After field hockey practice one afternoon in November 1985, 16-year-old Mary Veal disappears from her New England school. When she returns a month later, she claims to have forgotten all details of her disappearance, including a possible abduction and rape. The first section, "What Might Have Happened," circles around the events of Mary’s missing month. In "Notes," Mary’s therapist tries to uncover whether Mary faked her amnesia and instead referred to a 17th-century girl kidnapped by Indians. Finally, in "Boston," which takes place in 1999, Mary tries to come to terms with the death of her estranged mother, a descendent of a Salem witch, and her own past.
Doubleday. 356 pages. $24.95. ISBN: 0385513232
Los Angeles Times
"The Uses of Enchantment is a technical marvel: a novel of ideas that moves with the speed and inevitability of a freight train. Equal parts rumination on feminine sexuality and girl-in-peril thriller, Heidi Julavits’ third novel … is entertaining, devastating and as slippery as a strand of its anti-heroine’s lank hair." Susan Kandel
Minneapolis Star Tribune
"These ‘What Might Have Happened’ sections are masterfully done, alternately chilling and pathetic, and Julavits adds and subtracts just enough details to keep you off balance and guessing. … Julavits also has fun with her portrayals of a severely noxious and dysfunctional family and the small-town New England culture of hysteria and repression." Brad Zellar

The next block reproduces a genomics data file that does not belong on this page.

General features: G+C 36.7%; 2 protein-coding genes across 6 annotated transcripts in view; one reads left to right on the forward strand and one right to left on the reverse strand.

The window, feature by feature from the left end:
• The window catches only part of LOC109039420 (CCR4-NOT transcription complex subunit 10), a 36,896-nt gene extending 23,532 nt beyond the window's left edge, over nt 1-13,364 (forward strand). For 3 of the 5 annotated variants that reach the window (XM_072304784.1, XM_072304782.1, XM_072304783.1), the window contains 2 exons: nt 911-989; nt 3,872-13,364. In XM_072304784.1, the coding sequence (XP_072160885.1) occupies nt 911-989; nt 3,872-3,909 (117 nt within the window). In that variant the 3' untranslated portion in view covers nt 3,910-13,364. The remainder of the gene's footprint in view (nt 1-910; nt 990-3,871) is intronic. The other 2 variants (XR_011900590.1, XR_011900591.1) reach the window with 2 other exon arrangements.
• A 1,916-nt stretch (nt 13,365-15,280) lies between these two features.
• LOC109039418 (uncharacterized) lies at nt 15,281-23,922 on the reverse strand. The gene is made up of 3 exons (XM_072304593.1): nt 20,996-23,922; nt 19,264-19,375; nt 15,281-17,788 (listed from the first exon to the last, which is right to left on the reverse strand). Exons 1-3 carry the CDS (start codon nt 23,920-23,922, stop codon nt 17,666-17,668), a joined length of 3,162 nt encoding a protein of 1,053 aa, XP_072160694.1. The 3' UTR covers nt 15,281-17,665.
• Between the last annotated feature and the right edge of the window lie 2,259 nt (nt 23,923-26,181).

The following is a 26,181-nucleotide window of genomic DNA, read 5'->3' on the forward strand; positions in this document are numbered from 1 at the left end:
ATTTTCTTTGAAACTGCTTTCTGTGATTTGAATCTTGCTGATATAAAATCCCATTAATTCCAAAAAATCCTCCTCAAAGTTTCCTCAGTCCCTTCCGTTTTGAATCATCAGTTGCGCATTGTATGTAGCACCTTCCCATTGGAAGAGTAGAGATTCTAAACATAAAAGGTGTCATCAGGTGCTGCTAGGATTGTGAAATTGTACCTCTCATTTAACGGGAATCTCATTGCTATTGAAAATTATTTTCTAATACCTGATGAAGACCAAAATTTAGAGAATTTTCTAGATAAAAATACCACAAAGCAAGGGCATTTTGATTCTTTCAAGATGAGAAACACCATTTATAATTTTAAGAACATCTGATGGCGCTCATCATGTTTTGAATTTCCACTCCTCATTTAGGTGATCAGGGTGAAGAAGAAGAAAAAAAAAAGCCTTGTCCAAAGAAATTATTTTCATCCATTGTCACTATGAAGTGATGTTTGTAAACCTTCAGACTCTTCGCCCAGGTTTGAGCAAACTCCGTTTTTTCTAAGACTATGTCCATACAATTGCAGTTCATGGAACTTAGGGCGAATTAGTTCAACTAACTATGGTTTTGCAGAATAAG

"[A] riveting, at times deeply funny, disturbing book. … For all of its intellectual gamesmanship, The Uses of Enchantment is an unflinching and moving tribute to its protagonist." Julie Wittes Schlack
NY Times Book Review
"As the three narratives come together, the book tightens into a crisis of storytelling—a dark vaudeville in which teenage girls know very well what is expected of them and act it out as a way of testing their own power, and in which tales of abuse substitute for one another like metaphors. … There’s a neat puzzle-box quality to the way Julavits sets forth these themes without ever really resolving them." Emily Nussbaum
"Certainly Julavits targets shrinks in her novel, portraying them as self-serving, single-minded freaks, not as interested in healing as they are in advancing their own ideas/careers. … In the end, she pulls it all together, sort of. But it’s too little, too late." Valerie Ryan
San Francisco Chronicle
"Wrapped in references to Freud and witches, it is essentially a psychodrama about a troubled mother-daughter relationship and a duel between the daughter and her therapist. … Making the abduction chapters hypothetical, however, seems a misguided attempt to obfuscate a story that could use a few more shreds of clarity to offset the webs of deceit her characters spin." Heller McAlpin
There is varied critical reaction to Heidi Julavits’s third novel, which addresses memory, psychological subversion, hysteria, and mother-daughter relationships, but reviewers liked it better than her previous work, The Effect of Living Backwards ( Sept/Oct 2003). The novel takes its title from Bruno Bettelheim’s 1976 study exploring the effects of fairy tales on children and its inspiration from Freud’s Dora: An Analysis of a Case of Hysteria and the Salem witch trials. Enchantment’s fans cited Julavits’s novel as entertaining, chilling, and emotionally wrought; certainly, it addresses serious issues about memory and reality. A few reviewers, however, thought the novel too clever and ambiguous to be enjoyable to the average reader.